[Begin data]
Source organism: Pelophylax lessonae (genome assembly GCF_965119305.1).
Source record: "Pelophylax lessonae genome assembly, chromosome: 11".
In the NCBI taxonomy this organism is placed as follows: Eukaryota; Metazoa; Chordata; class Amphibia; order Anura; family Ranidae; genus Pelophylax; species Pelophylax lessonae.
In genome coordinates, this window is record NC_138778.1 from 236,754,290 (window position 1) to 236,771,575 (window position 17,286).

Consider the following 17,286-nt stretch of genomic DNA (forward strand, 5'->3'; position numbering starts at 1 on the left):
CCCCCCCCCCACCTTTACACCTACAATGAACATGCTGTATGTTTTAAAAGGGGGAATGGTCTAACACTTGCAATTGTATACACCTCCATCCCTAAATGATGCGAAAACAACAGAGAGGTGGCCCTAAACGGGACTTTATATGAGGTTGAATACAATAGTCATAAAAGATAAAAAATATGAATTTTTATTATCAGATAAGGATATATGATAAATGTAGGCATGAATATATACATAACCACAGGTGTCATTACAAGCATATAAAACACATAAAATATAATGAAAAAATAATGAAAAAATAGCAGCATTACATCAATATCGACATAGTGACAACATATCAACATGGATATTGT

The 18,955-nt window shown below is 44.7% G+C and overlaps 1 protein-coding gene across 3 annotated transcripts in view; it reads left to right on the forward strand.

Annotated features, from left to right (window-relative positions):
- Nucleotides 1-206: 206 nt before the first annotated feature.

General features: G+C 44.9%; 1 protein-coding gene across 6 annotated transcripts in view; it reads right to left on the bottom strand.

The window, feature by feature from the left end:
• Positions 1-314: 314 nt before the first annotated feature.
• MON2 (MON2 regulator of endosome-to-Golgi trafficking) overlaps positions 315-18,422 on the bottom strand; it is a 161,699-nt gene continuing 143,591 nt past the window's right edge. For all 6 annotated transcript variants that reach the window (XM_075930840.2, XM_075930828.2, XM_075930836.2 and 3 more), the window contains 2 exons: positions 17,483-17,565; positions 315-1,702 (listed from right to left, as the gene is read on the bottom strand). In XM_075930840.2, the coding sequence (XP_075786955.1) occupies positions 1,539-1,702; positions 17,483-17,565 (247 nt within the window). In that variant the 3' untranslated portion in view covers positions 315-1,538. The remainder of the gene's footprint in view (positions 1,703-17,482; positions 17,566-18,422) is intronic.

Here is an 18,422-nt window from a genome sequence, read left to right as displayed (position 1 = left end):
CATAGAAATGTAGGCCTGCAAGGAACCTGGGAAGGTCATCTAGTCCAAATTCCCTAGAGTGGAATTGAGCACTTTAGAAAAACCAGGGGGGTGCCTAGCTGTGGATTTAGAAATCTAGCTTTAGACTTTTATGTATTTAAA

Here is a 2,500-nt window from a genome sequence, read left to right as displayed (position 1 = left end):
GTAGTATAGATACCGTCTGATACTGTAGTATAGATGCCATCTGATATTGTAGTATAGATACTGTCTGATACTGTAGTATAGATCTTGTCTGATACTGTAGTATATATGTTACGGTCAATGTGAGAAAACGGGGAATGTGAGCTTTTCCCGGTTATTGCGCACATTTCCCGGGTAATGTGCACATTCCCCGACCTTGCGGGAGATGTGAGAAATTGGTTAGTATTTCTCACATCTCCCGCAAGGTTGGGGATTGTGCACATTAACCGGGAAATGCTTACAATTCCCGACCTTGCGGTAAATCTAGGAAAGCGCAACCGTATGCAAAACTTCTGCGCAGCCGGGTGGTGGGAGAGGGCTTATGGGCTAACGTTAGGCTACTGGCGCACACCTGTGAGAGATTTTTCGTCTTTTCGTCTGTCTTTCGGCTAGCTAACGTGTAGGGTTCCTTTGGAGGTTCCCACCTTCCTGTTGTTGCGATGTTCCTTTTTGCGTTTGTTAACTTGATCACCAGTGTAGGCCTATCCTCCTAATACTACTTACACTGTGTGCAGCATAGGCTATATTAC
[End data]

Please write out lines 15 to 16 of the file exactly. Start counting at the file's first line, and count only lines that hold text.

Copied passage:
CATAGAAATGTAGGCCTGCAAGGAACCTGGGAAGGTCATCTAGTCCAAATTCCCTAGAGTGGAATTGAGCACTTTAGAAAAACCAGGGGGGTGCCTAGCTGTGGATTTAGAAATCTAGCTTTAGACTTTTATGTATTTAAA

Here is a 2,500-nt window from a genome sequence, read left to right as displayed (position 1 = left end):